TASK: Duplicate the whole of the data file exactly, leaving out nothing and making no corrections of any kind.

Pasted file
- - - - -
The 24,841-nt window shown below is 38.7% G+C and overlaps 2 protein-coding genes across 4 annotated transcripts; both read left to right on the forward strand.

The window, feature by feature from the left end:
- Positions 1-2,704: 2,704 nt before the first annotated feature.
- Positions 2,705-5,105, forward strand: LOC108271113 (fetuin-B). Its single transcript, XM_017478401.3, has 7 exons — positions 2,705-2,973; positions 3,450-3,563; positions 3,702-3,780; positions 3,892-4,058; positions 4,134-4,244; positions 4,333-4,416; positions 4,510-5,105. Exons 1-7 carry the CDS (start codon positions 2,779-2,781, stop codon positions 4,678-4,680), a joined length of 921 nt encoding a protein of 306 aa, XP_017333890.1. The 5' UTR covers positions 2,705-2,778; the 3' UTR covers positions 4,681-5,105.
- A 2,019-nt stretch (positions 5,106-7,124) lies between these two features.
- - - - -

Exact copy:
The 24,841-nt window shown below is 38.7% G+C and overlaps 2 protein-coding genes across 4 annotated transcripts; both read left to right on the forward strand.

The window, feature by feature from the left end:
- Positions 1-2,704: 2,704 nt before the first annotated feature.
- Positions 2,705-5,105, forward strand: LOC108271113 (fetuin-B). Its single transcript, XM_017478401.3, has 7 exons — positions 2,705-2,973; positions 3,450-3,563; positions 3,702-3,780; positions 3,892-4,058; positions 4,134-4,244; positions 4,333-4,416; positions 4,510-5,105. Exons 1-7 carry the CDS (start codon positions 2,779-2,781, stop codon positions 4,678-4,680), a joined length of 921 nt encoding a protein of 306 aa, XP_017333890.1. The 5' UTR covers positions 2,705-2,778; the 3' UTR covers positions 4,681-5,105.
- A 2,019-nt stretch (positions 5,106-7,124) lies between these two features.